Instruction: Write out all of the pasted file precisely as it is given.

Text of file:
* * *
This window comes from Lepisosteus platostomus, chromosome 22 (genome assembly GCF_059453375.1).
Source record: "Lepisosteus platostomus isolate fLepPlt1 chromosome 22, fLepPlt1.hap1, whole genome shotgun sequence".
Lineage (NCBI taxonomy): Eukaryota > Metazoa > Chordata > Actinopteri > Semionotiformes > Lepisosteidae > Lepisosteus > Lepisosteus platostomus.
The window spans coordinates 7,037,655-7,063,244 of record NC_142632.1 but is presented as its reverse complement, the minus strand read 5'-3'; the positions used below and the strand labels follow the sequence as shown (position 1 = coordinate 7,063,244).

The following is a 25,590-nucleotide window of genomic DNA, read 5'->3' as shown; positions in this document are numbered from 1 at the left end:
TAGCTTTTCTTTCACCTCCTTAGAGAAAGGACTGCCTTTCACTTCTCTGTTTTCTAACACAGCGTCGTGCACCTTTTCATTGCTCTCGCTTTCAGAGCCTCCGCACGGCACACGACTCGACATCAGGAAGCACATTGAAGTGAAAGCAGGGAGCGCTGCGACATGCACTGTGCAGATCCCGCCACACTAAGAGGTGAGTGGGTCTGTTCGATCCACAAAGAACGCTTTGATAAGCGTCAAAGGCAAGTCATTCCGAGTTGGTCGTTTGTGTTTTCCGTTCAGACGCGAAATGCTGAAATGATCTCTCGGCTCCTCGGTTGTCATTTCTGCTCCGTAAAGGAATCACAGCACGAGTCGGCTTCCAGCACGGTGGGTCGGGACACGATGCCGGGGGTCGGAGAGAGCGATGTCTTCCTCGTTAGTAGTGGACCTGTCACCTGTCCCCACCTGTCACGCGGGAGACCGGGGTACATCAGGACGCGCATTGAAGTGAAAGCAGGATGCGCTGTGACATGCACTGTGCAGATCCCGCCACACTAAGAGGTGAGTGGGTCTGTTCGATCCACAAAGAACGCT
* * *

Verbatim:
This window comes from Lepisosteus platostomus, chromosome 22 (genome assembly GCF_059453375.1).
Source record: "Lepisosteus platostomus isolate fLepPlt1 chromosome 22, fLepPlt1.hap1, whole genome shotgun sequence".
Lineage (NCBI taxonomy): Eukaryota > Metazoa > Chordata > Actinopteri > Semionotiformes > Lepisosteidae > Lepisosteus > Lepisosteus platostomus.
The window spans coordinates 7,037,655-7,063,244 of record NC_142632.1 but is presented as its reverse complement, the minus strand read 5'-3'; the positions used below and the strand labels follow the sequence as shown (position 1 = coordinate 7,063,244).

The following is a 25,590-nucleotide window of genomic DNA, read 5'->3' as shown; positions in this document are numbered from 1 at the left end:
TAGCTTTTCTTTCACCTCCTTAGAGAAAGGACTGCCTTTCACTTCTCTGTTTTCTAACACAGCGTCGTGCACCTTTTCATTGCTCTCGCTTTCAGAGCCTCCGCACGGCACACGACTCGACATCAGGAAGCACATTGAAGTGAAAGCAGGGAGCGCTGCGACATGCACTGTGCAGATCCCGCCACACTAAGAGGTGAGTGGGTCTGTTCGATCCACAAAGAACGCTTTGATAAGCGTCAAAGGCAAGTCATTCCGAGTTGGTCGTTTGTGTTTTCCGTTCAGACGCGAAATGCTGAAATGATCTCTCGGCTCCTCGGTTGTCATTTCTGCTCCGTAAAGGAATCACAGCACGAGTCGGCTTCCAGCACGGTGGGTCGGGACACGATGCCGGGGGTCGGAGAGAGCGATGTCTTCCTCGTTAGTAGTGGACCTGTCACCTGTCCCCACCTGTCACGCGGGAGACCGGGGTACATCAGGACGCGCATTGAAGTGAAAGCAGGATGCGCTGTGACATGCACTGTGCAGATCCCGCCACACTAAGAGGTGAGTGGGTCTGTTCGATCCACAAAGAACGCT